A VICTIMS’ campaign group have welcomed anticipated Government proposals that paramilitaries injured while committing terror attacks will not receive a Troubles pension if they were convicted of the crime.
It is understood the eligibility requirement is how the Northern Ireland Office (NIO) will seek to ensure support is only offered to those injured through no fault of their own.
The Government will be under a legal duty to introduce a victims payment scheme in Northern Ireland by next summer if the Stormont Executive is not up and running again by Monday, 21st October.
Controversy surrounds the issue, with many victims’ groups angry at the prospect of loyalist and republican paramilitaries receiving the same support as innocent victims.
There is understood to be a small number of paramilitaries who were injured while committing terrorist attacks. The Victims and Survivors (NI) Order 2006, the legislation that defines a victim of the Troubles, makes no distinction between paramilitaries and innocent victims.
Victims’ Commissioner Judith Thompson faced criticism in the summer when she proposed that pensions were paid in line with that legislation, with former paramilitaries eligible to apply. However, the Government subsequently made clear payments would not cover former terrorists.
Kenny Donaldson, spokesman for Innocent Victims United, welcomed the Government’s Troubles pension commitments, however insisted the War Widows Pension should also be restored.
“The UK Government has indicated that they will be bringing forward a pension for the seriously injured, that commitment has been made. It has also been stated within both the House of Commons and the House of Lords that anyone injured by their own hand should not benefit from the pension,” he told the Courier.
“We will be holding the Government to this position when the schedules connected with the legislation are drafted. The position reflected by the NIO yesterday and which was reported upon is merely a confirmation of that position.
“We welcome this commitment which follows a recent meeting we held with Minister of State for Northern Ireland, Nick Hurd MP which covered these issues in considerable detail.
“Those innocents injured through no fault of their own have waited decades to receive effective reparation and many are within our organisation and the wider IVU umbrella grouping.
Mr Donaldson continued: “We also will continue to lobby strongly for reparations for widows/widowers and others bereaved, for the displaced often forced from their homes and farms through a campaign of sectarian/ethnic cleansing of particular areas and we also insist that Government does the right thing in restoring the War Widows Pension to those it stole it from upon them having remarried.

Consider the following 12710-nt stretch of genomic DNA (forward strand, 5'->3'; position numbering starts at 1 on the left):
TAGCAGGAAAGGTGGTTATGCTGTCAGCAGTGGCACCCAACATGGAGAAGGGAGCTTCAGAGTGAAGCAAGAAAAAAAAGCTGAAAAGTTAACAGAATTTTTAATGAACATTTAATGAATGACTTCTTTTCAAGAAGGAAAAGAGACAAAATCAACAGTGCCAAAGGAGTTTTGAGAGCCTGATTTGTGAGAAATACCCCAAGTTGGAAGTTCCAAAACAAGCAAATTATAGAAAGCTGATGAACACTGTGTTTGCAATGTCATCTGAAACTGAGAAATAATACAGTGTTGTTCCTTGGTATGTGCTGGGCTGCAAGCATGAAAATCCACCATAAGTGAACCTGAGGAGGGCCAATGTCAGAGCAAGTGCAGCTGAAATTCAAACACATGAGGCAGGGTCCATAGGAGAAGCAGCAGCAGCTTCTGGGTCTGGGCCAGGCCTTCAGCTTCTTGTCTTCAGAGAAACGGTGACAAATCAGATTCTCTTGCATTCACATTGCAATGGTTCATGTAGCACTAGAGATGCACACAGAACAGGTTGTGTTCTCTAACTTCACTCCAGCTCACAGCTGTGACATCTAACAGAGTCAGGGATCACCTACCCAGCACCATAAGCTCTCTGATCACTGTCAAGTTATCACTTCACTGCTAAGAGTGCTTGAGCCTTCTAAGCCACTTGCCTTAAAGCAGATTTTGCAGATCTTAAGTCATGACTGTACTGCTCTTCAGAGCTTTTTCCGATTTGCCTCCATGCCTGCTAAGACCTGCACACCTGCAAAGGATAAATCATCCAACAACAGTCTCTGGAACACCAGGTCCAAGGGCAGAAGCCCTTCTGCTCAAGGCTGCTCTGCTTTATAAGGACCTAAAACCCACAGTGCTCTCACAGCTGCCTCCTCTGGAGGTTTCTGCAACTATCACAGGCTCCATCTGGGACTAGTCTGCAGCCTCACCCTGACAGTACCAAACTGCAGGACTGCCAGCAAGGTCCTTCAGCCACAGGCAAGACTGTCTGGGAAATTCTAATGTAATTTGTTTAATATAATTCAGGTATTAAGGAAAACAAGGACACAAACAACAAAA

“We will also continue to work closely with colleagues in policing, the military and the prison service to ensure that any unfinished business of reparation and access to services is resolved to their satisfaction.
“We do however renew our call for the development of an Appeals mechanism for those individuals who were involved in Terrorist or Troubles related criminal activity (whether pre or post them suffering their own connected injury) to determine whether they have contrition for their crimes, to establish their willingness to assist victims of their crimes etc. There is a great deal of detail to be worked out as part of the content of the schedules.
“Let us be clear; all citizens of this nation, irrespective of who they are have access to Health and Welfare services. What is being proposed is a special pension for victims - not perpetrators. The UK Parliament must see through the commitment it has made and that means, perpetrators not receiving a special Pension intended for innocents," concluded Mr Donaldson.
It is understood proposals being drawn up by the NIO will not use the 2006 Order’s definition of a victim. They will instead include an eligibility criteria automatically ruling out anyone who received a conviction for the incident they were injured in.
That still leaves questions over the status of injured paramilitaries who were not convicted.
The Government will assume a legal duty to draw up and introduce the scheme if Stormont is not restored later this month. It will be required to be implemented by the end of May 2020.
There are plans for a public consultation exercise on the proposals in the coming weeks.
A NIO statement said: “Legislation would then be put before Parliament by the end of January and the scheme would open for applications once practical arrangements have been made.
“We would intend this scheme to support people seriously injured in Troubles-related incidents through no fault of their own.
“If the Executive is not restored by 21 October, we will provide more information on the consultation shortly.”